“Let everything happen to you. Beauty and terror. Just keep going. No feeling is final.”
Upon starting hormone replacement therapy, my doctor warned me that I might become “more sensitive to the world” as my levels fluctuate. It was an interesting choice of words, ones that I dismissed at the time as obligatory caution. I have always felt the world deeply, I thought. What else is new? A lot, it turns out. The last three months have been a journey of many ups and downs. On a particularly emotional day earlier this week, I sought advice from my mother about what I was feeling, and she offered the following: “I guess there’s nothing to do but live it.”
Before we can talk about “living it,” we should probably start by exploring what, exactly, an emotion is. According to Britannica, an emotion is “a complex experience of consciousness, bodily sensation, and behaviour that reflects the personal significance of a thing, an event, or a state of affairs.” Whew! Lots to unpack there. Firstly, emotions are complex experiences, despite all the ways we try to simplify them. Secondly, they are held in the body, rather than some ambiguous “mind space” separate from our physical being. Lastly, and perhaps most importantly, our emotions are reflections of how we experience the world.
Out of 7,000 people surveyed over the course of five years, psychologist Brené Brown found that the average person can only identify three emotions as they are experiencing them: happiness, anger, and sadness. How can three feelings possibly speak to this body of experiences, which are by definition complex? In her new book, Atlas of the Heart, Brown charts 87 different emotions, and the key distinctions between each. If you saw the viral Ted talk that made her famous, you might already know a few, such as the difference between guilt and shame; the former tells us we did something bad, while the latter tells us that we ourselves are bad.
If our emotions reflect our experience of the world, how can we possibly hope to feel our way through all that’s happening to it without an adequate map? In a recent feature for Atmos, journalist Mélissa Godin wrote of ecological grief around the world, citing some staggering statistics: “This year, nearly 60% of people aged 16 to 25 from 10 countries said they feel worried about the climate crisis with 45% saying it affects their daily mental health.” She spoke to a number of experts who confirmed the importance of naming that grief, as well as activists and land defenders from the Global South who know this grief better than anyone.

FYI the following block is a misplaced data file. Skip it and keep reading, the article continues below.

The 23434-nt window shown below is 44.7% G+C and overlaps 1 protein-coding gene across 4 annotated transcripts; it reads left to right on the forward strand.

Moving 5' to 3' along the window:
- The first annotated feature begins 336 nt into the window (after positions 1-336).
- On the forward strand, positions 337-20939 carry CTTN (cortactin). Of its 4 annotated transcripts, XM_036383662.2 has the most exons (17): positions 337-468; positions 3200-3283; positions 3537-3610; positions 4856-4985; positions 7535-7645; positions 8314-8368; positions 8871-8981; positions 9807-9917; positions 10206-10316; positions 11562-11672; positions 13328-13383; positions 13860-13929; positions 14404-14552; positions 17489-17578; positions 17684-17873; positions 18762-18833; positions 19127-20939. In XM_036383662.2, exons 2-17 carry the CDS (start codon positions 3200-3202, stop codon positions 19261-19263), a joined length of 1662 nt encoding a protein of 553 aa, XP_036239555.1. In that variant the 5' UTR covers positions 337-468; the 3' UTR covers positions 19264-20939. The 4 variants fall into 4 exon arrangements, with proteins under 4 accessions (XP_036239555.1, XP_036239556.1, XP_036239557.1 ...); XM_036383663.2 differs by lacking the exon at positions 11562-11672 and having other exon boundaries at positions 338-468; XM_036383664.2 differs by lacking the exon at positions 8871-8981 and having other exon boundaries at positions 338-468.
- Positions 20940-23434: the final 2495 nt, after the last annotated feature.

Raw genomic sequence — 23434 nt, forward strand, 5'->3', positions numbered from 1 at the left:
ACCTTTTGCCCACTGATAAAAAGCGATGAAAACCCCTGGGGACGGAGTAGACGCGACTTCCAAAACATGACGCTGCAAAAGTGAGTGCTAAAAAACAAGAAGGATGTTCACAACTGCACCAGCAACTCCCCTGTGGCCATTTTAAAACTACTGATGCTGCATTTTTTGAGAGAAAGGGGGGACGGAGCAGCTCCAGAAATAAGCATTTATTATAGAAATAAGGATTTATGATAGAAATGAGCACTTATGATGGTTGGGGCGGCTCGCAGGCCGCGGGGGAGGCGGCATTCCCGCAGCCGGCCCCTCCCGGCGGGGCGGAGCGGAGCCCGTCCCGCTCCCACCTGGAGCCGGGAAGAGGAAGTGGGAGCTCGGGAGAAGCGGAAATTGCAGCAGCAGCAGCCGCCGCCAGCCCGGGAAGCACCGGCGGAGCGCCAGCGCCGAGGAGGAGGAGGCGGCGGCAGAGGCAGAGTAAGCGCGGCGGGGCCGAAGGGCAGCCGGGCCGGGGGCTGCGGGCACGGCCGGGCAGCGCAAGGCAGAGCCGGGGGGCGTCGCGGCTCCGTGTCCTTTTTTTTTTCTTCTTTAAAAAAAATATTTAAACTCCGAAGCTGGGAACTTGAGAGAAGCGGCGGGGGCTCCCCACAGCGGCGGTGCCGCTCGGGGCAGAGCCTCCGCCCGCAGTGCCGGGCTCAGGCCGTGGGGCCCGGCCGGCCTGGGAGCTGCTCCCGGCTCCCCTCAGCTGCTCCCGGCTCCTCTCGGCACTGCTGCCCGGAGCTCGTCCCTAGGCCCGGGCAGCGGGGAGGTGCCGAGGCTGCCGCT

It’s tempting to want to escape our grief, and our world certainly offers no shortage of ways to. This is a theme of Netflix’s latest star-studded film, Don’t Look Up, which follows two astronomers—played by Leonardo DiCaprio and Jennifer Lawrence—as they try to warn a disaffected and superficial world of an apocalyptic asteroid headed toward Earth (read more in Hannah Méndez’s Atmos review). Humanity’s unwillingness to properly address the climate crisis represents its greatest trap, one that has been written about by scholars and spiritualists throughout the ages: the more we try to escape our suffering, the more of it we create.
On top of ecological catastrophe, we are living through a global pandemic that’s going on two years now. I might be more worried about you if you were okay. As I have written about previously for this newsletter, we grieve because we love; to deny one is to deny the other. Every person out there feeling and naming their grief for our world is another person declaring their love for it. And that is no small feat. Nor are the many other victories we saw in the climate space this year, as climate director Yessenia Funes pointed out on The Frontline this week.
I’m still feeling my way across the landscape unfolding before me—as I suspect you are too—but I’m learning that the only way forward is through. The day after that conversation with my mother, I received a voice note from our photography director, Laura Beltrán Villamizar, in Mexico. She was taking in the beauty of the natural world around her, the immensity of which was overwhelming. In wondering aloud how to hold and articulate the immaculate artistry of it all, she shared something familiar: “I guess there’s nothing to do but live it.”